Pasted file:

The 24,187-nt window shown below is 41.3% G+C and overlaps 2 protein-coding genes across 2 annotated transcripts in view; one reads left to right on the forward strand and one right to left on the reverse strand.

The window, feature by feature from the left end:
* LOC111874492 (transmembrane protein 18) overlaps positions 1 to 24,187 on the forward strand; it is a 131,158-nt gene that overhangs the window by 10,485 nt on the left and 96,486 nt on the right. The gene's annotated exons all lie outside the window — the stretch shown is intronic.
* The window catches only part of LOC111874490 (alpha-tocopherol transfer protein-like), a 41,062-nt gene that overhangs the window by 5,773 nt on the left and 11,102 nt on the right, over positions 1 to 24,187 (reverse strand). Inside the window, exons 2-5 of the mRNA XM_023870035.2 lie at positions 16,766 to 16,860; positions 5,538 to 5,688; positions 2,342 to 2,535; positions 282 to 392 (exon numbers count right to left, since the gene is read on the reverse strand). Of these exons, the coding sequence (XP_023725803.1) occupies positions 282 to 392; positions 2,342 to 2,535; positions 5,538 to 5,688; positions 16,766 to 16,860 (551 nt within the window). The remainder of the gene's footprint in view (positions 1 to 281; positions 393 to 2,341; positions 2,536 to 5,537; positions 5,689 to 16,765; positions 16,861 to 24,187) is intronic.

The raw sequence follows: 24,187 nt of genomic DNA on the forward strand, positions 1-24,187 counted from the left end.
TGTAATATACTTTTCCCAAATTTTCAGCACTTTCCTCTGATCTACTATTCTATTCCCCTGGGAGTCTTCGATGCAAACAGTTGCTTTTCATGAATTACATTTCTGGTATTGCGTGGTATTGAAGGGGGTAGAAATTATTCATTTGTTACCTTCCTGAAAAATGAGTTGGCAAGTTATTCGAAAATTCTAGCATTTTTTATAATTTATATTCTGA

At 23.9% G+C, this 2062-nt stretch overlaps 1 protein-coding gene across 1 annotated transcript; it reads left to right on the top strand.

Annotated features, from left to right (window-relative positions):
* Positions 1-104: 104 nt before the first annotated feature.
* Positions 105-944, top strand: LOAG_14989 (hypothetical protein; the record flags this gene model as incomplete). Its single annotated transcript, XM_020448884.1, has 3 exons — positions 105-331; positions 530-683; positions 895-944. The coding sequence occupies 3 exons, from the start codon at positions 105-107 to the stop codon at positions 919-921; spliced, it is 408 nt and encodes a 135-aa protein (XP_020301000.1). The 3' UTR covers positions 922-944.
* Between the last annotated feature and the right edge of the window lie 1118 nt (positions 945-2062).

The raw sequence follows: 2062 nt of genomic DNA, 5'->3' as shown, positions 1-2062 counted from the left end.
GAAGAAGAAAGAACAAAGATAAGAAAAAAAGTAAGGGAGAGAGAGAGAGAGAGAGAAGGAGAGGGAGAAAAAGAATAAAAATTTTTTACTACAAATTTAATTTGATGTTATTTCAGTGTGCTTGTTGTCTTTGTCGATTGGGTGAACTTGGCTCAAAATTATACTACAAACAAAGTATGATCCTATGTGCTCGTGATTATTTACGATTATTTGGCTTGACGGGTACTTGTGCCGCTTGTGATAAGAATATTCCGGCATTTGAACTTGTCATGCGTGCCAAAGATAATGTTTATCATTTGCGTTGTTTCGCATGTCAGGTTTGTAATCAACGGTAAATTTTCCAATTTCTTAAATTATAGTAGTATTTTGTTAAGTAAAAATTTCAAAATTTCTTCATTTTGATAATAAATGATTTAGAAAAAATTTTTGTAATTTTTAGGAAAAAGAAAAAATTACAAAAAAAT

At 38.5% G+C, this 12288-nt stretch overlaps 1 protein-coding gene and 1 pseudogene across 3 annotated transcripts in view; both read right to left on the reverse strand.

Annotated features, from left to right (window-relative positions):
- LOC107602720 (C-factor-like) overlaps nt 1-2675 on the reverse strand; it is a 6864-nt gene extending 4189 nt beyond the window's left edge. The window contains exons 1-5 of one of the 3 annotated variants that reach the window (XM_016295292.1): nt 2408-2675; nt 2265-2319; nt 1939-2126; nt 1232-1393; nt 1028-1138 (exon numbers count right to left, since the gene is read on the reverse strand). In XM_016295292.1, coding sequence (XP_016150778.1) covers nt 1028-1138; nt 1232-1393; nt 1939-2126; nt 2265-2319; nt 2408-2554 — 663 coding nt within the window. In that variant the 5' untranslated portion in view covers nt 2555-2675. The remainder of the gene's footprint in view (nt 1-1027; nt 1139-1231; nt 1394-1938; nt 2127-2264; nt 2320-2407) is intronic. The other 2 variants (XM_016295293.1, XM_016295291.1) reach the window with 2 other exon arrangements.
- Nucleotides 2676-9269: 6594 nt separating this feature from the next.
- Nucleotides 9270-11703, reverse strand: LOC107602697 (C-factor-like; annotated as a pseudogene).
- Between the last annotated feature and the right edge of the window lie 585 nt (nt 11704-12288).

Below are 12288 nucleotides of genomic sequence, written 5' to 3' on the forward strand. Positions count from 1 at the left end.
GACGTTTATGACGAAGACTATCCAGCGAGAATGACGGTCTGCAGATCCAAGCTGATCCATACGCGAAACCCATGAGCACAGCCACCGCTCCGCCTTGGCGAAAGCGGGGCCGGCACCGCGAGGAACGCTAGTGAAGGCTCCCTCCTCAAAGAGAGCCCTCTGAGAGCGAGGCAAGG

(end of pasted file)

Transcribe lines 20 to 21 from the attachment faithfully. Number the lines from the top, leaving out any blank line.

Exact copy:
Below are 12288 nucleotides of genomic sequence, written 5' to 3' on the forward strand. Positions count from 1 at the left end.
GACGTTTATGACGAAGACTATCCAGCGAGAATGACGGTCTGCAGATCCAAGCTGATCCATACGCGAAACCCATGAGCACAGCCACCGCTCCGCCTTGGCGAAAGCGGGGCCGGCACCGCGAGGAACGCTAGTGAAGGCTCCCTCCTCAAAGAGAGCCCTCTGAGAGCGAGGCAAGG